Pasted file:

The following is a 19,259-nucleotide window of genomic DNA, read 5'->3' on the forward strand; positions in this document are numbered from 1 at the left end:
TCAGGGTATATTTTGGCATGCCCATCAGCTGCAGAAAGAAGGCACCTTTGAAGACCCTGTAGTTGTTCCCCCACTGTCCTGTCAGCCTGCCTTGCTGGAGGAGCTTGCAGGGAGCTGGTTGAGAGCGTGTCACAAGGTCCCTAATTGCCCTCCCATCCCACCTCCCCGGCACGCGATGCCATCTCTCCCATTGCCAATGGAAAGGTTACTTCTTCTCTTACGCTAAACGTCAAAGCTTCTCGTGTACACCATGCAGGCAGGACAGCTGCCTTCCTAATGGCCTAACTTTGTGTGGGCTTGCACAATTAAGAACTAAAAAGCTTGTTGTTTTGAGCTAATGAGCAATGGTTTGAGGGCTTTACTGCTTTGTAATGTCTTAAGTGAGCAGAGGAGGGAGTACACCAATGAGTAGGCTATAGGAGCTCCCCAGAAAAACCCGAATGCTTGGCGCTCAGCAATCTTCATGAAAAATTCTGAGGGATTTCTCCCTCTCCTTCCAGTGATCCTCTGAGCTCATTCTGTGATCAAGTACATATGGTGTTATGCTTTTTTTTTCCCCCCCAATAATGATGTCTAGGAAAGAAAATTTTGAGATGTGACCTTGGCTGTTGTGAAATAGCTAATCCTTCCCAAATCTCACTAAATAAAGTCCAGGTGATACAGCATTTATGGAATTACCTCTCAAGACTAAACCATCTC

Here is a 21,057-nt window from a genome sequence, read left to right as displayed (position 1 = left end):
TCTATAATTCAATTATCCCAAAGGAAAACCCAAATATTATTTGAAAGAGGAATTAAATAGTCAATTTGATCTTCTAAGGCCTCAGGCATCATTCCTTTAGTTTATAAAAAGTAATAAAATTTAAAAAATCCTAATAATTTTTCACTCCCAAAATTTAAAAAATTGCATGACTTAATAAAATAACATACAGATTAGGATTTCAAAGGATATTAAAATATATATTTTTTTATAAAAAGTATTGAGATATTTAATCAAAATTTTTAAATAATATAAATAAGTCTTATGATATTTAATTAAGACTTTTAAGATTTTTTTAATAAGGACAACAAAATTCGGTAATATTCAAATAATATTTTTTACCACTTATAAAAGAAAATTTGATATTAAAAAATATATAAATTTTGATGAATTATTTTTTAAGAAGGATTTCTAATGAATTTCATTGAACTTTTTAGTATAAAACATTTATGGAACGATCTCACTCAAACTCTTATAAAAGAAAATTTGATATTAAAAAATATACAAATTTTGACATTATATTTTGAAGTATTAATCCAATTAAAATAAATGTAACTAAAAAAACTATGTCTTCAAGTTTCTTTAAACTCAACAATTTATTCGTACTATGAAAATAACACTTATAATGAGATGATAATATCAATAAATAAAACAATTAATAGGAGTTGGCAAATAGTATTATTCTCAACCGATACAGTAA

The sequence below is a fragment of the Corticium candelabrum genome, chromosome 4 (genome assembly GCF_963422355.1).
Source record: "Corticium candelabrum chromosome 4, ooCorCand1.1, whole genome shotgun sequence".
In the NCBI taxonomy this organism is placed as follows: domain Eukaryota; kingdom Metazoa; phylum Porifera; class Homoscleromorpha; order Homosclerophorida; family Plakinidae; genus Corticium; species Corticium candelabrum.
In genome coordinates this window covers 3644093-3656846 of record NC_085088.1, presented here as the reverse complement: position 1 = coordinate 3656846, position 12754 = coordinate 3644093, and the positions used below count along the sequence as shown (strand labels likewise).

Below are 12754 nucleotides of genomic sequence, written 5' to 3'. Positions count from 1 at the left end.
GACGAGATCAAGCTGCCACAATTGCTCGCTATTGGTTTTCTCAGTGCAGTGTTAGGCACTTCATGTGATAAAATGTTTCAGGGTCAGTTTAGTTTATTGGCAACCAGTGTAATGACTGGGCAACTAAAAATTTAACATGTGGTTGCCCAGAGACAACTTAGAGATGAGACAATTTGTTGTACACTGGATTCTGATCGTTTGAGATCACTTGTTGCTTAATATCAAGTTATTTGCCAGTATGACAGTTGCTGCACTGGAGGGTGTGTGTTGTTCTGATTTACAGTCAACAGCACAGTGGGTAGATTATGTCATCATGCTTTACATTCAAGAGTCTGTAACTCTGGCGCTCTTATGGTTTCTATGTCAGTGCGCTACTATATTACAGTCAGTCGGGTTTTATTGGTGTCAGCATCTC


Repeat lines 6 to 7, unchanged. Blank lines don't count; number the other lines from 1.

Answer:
Source record: "Corticium candelabrum chromosome 4, ooCorCand1.1, whole genome shotgun sequence".
In the NCBI taxonomy this organism is placed as follows: domain Eukaryota; kingdom Metazoa; phylum Porifera; class Homoscleromorpha; order Homosclerophorida; family Plakinidae; genus Corticium; species Corticium candelabrum.